When I was growing up I lived in a house with parents who had conflicting views on proper conduct. This always created mixed messages. My mother was one who was all about having proper manners. The dinner table was a place where we learned about those manners, but so was any gathering. As a result, I learned how to conduct myself properly in society, even though I am a person who lives and works somewhat outside of the social norms. My father, on the other hand, was one who was all about properly presenting oneself as a man. He made sure that I knew that I had to have a firm handshake and that I had to look people in the eye even when I wanted to look away. He also, however, made sure that I knew that it was not “proper” to show your emotions. Boys don’t cry. Boys don’t laugh too loud. Boys don’t care about what other boys are feeling. Boys don’t even care that much about what girls are feeling. Those lessons were destructive at best.
So as I was growing up I had a lot of inner conflict regarding what it meant to be a man. There were a few decisions that I made along the way that helped me to sort it all out. Part of the decision making process had to do with my ability to truly watch the patterns of behaviour that people have and the way in which those patterns affect other people.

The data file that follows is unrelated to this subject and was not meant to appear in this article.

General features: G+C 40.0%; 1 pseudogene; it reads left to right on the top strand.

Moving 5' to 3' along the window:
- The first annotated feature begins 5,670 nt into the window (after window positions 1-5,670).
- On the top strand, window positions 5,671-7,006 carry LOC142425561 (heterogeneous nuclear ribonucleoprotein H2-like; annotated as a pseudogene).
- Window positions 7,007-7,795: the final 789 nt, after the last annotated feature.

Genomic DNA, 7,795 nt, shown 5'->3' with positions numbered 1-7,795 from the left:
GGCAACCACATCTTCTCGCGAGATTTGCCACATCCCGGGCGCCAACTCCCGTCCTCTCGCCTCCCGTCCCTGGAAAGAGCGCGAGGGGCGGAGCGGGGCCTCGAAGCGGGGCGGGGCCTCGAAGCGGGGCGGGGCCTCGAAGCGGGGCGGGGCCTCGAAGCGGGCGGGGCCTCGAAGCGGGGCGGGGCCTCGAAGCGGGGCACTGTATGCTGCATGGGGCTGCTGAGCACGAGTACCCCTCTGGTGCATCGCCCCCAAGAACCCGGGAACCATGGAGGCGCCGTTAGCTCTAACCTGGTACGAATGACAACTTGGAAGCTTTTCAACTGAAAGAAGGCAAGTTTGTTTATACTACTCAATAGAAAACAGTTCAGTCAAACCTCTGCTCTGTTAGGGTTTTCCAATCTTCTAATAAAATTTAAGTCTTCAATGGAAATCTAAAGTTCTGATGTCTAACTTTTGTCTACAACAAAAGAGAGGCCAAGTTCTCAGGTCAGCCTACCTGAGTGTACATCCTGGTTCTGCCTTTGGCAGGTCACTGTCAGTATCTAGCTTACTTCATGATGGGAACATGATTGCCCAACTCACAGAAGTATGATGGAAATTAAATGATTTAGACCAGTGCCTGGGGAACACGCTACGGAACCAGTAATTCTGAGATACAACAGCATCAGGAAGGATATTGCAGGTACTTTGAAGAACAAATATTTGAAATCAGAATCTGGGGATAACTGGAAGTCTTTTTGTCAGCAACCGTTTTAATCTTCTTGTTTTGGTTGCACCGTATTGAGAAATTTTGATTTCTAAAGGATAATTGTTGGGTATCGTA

I learned quickly that in some social circles the proper manners that my mother taught me were something that was also used as a weapon against other people. That was never my mother’s intent. However, I watched others use those tools that way. It was usually people who thought of themselves as high and mighty and who needed to ensure that others around them “knew their place”. So they would use their manners to intimidate and belittle those who were not familiar with said manners. I remember watching the mother of one of my female friends almost bring a boy my friend was dating to tears at the dinner table, making covertly snide remarks about his eating habits and how he used cutlery and wondering how her daughter could possibly have picked up a stray such as this “Bohemian”. I was furious. He was devastated. My friend was mortified. They did not date for very long after that. Her mother was very skilled at weeding out who was considered to be “top shelf” and who was not. For some reason, even though my family was poor, she thought I was alright. But then, I was not dating her daughter. I was only her friend. And I had proper training in manners and protocol.
The thing is that manners and protocol are there not just to keep things from turning into utter chaos. They are there to make others feel comfortable and welcomed. This was completely lost on my friend’s mother. But it was something that my own mother drilled into me. I was an extremely shy person who easily got bombarded with the energies of other people. Although I was needing to work on my shielding processes, my mother was not one who was going to let her son become reclusive. So I had to learn about social interactions and had to learn about how to make others feel comfortable around me. This was challenging as I was extremely gifted and could see right into another’s soul. This makes people feel a little “off” at best. It became much easier as I learned how to filter and how to ignore what was none of my business and just accept and treat others as fellow human beings.